“As such, a China deal is the most important ‘stimulus’ Trump could provide in 2019,” he wrote. U.S. Trade Representative Robert Lighthizer last week said the provisions to protect intellectual property are a big part of the working document. Bianco said even if the deal does come up short in some investors’ minds, it would be a positive. It’s about trade being a policy tool to get China to the negotiating table, on the topics of trade and many other things,” he said. Bianco said trade is an ope


“As such, a China deal is the most important ‘stimulus’ Trump could provide in 2019,” he wrote. U.S. Trade Representative Robert Lighthizer last week said the provisions to protect intellectual property are a big part of the working document. Bianco said even if the deal does come up short in some investors’ minds, it would be a positive. It’s about trade being a policy tool to get China to the negotiating table, on the topics of trade and many other things,” he said. Bianco said trade is an ope
China trade deal looking more and more like a ‘sell the news’ opportunity for stock investors Cached Page below :
Company: cnbc, Activity: cnbc, Date: 2019-03-04  Authors: patti domm, fred dufour, afp, getty images, jim watson
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China trade deal looking more and more like a 'sell the news' opportunity for stock investors

If tariffs are retained, some strategists say that would be a negative for the market since uncertainty would remain, and so would the impact on businesses.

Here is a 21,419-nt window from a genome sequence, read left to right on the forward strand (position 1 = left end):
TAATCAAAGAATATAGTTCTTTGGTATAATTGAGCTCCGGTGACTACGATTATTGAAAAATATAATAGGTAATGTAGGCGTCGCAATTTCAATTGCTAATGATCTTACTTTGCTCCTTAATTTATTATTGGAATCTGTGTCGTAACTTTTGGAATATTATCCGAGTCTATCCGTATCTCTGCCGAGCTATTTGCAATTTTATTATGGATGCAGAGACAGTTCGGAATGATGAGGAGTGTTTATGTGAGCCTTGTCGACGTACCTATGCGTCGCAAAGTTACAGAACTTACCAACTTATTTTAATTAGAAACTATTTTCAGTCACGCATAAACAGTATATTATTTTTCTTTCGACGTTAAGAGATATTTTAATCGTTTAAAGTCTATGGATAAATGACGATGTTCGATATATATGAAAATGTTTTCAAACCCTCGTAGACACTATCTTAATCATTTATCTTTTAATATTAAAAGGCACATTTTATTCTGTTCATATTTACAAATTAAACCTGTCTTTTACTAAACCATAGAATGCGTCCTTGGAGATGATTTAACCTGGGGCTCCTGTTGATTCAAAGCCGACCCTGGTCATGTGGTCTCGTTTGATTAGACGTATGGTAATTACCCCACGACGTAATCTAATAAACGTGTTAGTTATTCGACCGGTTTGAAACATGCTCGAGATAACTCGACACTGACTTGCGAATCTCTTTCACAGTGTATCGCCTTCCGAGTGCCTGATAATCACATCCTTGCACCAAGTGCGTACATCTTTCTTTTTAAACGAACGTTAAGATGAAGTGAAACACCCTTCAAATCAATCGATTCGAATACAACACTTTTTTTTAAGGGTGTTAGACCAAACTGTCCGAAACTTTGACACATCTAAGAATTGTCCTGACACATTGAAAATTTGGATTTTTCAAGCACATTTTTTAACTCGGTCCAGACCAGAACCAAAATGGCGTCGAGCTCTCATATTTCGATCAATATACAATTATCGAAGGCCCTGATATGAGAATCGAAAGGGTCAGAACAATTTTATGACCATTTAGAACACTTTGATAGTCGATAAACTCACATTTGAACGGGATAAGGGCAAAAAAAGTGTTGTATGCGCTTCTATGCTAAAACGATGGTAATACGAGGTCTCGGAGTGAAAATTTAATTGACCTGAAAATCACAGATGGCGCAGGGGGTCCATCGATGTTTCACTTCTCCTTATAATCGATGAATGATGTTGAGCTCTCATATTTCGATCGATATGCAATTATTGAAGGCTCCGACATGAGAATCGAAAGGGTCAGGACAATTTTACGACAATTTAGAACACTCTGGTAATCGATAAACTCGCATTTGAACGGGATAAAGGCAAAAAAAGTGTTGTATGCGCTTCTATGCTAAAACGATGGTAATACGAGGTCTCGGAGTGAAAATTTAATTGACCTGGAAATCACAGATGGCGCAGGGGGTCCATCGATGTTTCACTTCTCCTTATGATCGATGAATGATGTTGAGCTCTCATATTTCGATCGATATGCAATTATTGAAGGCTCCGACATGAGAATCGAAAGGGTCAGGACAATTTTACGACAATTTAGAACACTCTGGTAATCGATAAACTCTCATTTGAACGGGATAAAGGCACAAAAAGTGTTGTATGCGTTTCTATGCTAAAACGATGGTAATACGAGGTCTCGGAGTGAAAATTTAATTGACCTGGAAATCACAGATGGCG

“Removing the uncertainty of escalating tariffs should be enough to stimulate capex, but a cut to existing tariffs should provide a significant boost to US capex,” Clifton notes.

“As such, a China deal is the most important ‘stimulus’ Trump could provide in 2019,” he wrote.

U.S. Trade Representative Robert Lighthizer last week said the provisions to protect intellectual property are a big part of the working document. The plan is that bilateral meetings would take place on any disputes, and if the talks don’t resolve them, the U.S. could impose tariffs.

“By the time you get through all these meetings and Chinese denials, you already did harm to America’s businesses and workers. This is the U.S. going back to the Obama and Bush era,” said Derek Scissors, resident scholar at American Enterprise Institute.”We’re in a situation where we’re not enforcing our law now, and we’re setting up a mechanism which is very similar to past mechanisms where we failed to enforce our laws.”

Bianco said even if the deal does come up short in some investors’ minds, it would be a positive. He said he expects the S&P to reach 2,950 by year end, and if there was a strong deal with China, removing all tariffs, it could move to 3,000.

But he expects a deal that could retain some tariffs.

“It’s not just about trade. It’s about trade being a policy tool to get China to the negotiating table, on the topics of trade and many other things,” he said. Bianco said trade is an opening to other important issues, like the South China Sea.

“They’ve taken a lot of risks with the economy to make incremental gains, but this is going in the right direction. Overall it’s a pretty good outcome,” Bianco said.


Company: cnbc, Activity: cnbc, Date: 2019-03-04  Authors: patti domm, fred dufour, afp, getty images, jim watson
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Atlanta Fed’s closely watched GDP tracker shows next to no growth for first quarter